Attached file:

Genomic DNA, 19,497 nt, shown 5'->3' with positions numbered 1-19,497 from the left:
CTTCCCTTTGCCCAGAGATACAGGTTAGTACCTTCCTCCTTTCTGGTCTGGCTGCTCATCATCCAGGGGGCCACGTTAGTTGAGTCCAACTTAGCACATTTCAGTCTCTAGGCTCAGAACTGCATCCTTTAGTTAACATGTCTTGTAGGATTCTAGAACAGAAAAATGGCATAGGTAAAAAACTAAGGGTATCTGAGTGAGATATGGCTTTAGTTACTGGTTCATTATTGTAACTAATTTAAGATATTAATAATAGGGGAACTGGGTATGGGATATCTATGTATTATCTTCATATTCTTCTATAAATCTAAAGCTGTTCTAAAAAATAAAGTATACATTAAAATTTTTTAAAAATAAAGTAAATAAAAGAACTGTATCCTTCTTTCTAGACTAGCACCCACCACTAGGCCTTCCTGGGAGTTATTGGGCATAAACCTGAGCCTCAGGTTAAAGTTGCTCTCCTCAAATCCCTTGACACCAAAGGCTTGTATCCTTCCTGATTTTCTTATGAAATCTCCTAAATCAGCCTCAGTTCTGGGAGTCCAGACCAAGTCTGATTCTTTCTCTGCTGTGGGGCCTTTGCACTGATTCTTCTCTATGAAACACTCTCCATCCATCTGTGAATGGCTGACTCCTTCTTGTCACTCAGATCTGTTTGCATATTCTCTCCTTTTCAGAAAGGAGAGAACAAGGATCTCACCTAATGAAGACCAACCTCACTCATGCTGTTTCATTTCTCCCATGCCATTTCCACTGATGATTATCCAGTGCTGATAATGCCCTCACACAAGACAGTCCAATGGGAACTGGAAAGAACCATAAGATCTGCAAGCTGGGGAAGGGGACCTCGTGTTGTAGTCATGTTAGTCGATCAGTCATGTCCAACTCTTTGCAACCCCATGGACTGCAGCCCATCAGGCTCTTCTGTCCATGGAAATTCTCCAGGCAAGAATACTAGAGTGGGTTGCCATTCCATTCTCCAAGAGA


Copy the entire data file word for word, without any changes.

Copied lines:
Genomic DNA, 19,497 nt, shown 5'->3' with positions numbered 1-19,497 from the left:
CTTCCCTTTGCCCAGAGATACAGGTTAGTACCTTCCTCCTTTCTGGTCTGGCTGCTCATCATCCAGGGGGCCACGTTAGTTGAGTCCAACTTAGCACATTTCAGTCTCTAGGCTCAGAACTGCATCCTTTAGTTAACATGTCTTGTAGGATTCTAGAACAGAAAAATGGCATAGGTAAAAAACTAAGGGTATCTGAGTGAGATATGGCTTTAGTTACTGGTTCATTATTGTAACTAATTTAAGATATTAATAATAGGGGAACTGGGTATGGGATATCTATGTATTATCTTCATATTCTTCTATAAATCTAAAGCTGTTCTAAAAAATAAAGTATACATTAAAATTTTTTAAAAATAAAGTAAATAAAAGAACTGTATCCTTCTTTCTAGACTAGCACCCACCACTAGGCCTTCCTGGGAGTTATTGGGCATAAACCTGAGCCTCAGGTTAAAGTTGCTCTCCTCAAATCCCTTGACACCAAAGGCTTGTATCCTTCCTGATTTTCTTATGAAATCTCCTAAATCAGCCTCAGTTCTGGGAGTCCAGACCAAGTCTGATTCTTTCTCTGCTGTGGGGCCTTTGCACTGATTCTTCTCTATGAAACACTCTCCATCCATCTGTGAATGGCTGACTCCTTCTTGTCACTCAGATCTGTTTGCATATTCTCTCCTTTTCAGAAAGGAGAGAACAAGGATCTCACCTAATGAAGACCAACCTCACTCATGCTGTTTCATTTCTCCCATGCCATTTCCACTGATGATTATCCAGTGCTGATAATGCCCTCACACAAGACAGTCCAATGGGAACTGGAAAGAACCATAAGATCTGCAAGCTGGGGAAGGGGACCTCGTGTTGTAGTCATGTTAGTCGATCAGTCATGTCCAACTCTTTGCAACCCCATGGACTGCAGCCCATCAGGCTCTTCTGTCCATGGAAATTCTCCAGGCAAGAATACTAGAGTGGGTTGCCATTCCATTCTCCAAGAGA